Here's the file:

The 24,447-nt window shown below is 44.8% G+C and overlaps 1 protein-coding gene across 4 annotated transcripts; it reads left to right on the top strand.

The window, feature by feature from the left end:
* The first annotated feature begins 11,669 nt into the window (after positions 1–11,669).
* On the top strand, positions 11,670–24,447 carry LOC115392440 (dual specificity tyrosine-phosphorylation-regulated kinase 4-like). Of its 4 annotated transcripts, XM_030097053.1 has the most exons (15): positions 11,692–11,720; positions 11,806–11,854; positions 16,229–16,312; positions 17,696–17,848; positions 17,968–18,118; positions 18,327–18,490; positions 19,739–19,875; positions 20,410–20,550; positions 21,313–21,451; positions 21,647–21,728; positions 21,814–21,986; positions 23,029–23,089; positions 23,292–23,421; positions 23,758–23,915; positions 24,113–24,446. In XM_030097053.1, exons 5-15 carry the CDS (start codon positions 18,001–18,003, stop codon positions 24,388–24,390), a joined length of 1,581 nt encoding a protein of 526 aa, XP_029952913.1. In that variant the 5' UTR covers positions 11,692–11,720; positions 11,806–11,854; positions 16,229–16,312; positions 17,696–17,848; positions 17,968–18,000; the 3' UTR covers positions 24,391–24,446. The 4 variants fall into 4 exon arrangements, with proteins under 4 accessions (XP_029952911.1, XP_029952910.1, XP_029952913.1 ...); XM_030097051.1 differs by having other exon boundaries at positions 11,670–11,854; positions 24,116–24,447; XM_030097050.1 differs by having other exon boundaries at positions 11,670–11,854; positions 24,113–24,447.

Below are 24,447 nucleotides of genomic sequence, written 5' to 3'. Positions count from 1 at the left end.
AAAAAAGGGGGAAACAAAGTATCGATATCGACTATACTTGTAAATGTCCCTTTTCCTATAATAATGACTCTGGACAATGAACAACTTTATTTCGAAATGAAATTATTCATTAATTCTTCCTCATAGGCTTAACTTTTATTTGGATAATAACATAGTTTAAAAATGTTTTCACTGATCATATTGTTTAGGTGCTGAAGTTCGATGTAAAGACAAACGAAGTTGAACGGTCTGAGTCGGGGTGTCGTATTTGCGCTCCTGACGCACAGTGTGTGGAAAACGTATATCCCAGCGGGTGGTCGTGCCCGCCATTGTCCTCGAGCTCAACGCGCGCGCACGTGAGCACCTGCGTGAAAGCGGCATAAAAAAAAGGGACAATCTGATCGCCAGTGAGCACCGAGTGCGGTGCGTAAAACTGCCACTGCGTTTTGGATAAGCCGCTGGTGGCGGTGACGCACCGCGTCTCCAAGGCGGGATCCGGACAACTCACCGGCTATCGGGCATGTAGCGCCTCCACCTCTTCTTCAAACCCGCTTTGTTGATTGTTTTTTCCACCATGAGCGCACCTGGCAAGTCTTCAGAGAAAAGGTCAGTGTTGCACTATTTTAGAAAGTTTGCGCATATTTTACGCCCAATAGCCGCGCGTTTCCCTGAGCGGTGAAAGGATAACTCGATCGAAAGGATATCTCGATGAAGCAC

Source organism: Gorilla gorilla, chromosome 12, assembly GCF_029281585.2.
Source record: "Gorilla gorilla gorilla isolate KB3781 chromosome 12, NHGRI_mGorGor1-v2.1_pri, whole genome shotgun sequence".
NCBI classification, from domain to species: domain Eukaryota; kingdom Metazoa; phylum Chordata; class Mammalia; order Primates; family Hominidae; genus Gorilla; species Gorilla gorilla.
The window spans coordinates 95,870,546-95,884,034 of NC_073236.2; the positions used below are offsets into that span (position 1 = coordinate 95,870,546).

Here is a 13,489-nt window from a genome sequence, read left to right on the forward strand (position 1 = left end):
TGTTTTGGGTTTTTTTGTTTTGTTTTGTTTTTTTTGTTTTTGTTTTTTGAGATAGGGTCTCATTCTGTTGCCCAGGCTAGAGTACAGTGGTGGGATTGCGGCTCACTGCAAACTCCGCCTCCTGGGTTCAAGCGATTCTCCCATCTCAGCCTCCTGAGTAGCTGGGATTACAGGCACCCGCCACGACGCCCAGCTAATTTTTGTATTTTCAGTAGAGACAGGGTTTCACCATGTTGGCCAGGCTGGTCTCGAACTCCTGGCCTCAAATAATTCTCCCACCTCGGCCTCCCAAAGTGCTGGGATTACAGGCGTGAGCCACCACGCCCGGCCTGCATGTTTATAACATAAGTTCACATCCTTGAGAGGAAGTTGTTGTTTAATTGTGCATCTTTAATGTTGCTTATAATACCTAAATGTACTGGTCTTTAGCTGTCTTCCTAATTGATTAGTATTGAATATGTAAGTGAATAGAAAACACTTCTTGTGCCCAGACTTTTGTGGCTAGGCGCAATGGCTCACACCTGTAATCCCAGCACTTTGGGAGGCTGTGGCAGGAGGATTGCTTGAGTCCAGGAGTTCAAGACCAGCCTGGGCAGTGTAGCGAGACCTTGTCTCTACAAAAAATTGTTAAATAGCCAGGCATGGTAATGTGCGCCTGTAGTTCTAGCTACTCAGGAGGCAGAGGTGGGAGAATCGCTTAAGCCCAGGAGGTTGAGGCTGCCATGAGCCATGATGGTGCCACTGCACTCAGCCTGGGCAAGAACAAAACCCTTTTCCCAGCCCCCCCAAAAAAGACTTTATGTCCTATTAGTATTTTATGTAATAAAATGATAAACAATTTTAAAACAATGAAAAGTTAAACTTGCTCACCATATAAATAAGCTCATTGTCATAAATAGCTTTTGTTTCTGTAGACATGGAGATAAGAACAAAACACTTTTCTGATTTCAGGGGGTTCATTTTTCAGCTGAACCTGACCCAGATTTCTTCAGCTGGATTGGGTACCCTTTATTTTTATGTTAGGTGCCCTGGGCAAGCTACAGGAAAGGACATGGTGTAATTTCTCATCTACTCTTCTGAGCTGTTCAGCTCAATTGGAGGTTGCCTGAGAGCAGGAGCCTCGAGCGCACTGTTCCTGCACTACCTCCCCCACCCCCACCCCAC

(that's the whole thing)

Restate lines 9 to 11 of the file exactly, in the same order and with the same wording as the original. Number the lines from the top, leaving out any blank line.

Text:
NCBI classification, from domain to species: domain Eukaryota; kingdom Metazoa; phylum Chordata; class Mammalia; order Primates; family Hominidae; genus Gorilla; species Gorilla gorilla.
The window spans coordinates 95,870,546-95,884,034 of NC_073236.2; the positions used below are offsets into that span (position 1 = coordinate 95,870,546).

Here is a 13,489-nt window from a genome sequence, read left to right on the forward strand (position 1 = left end):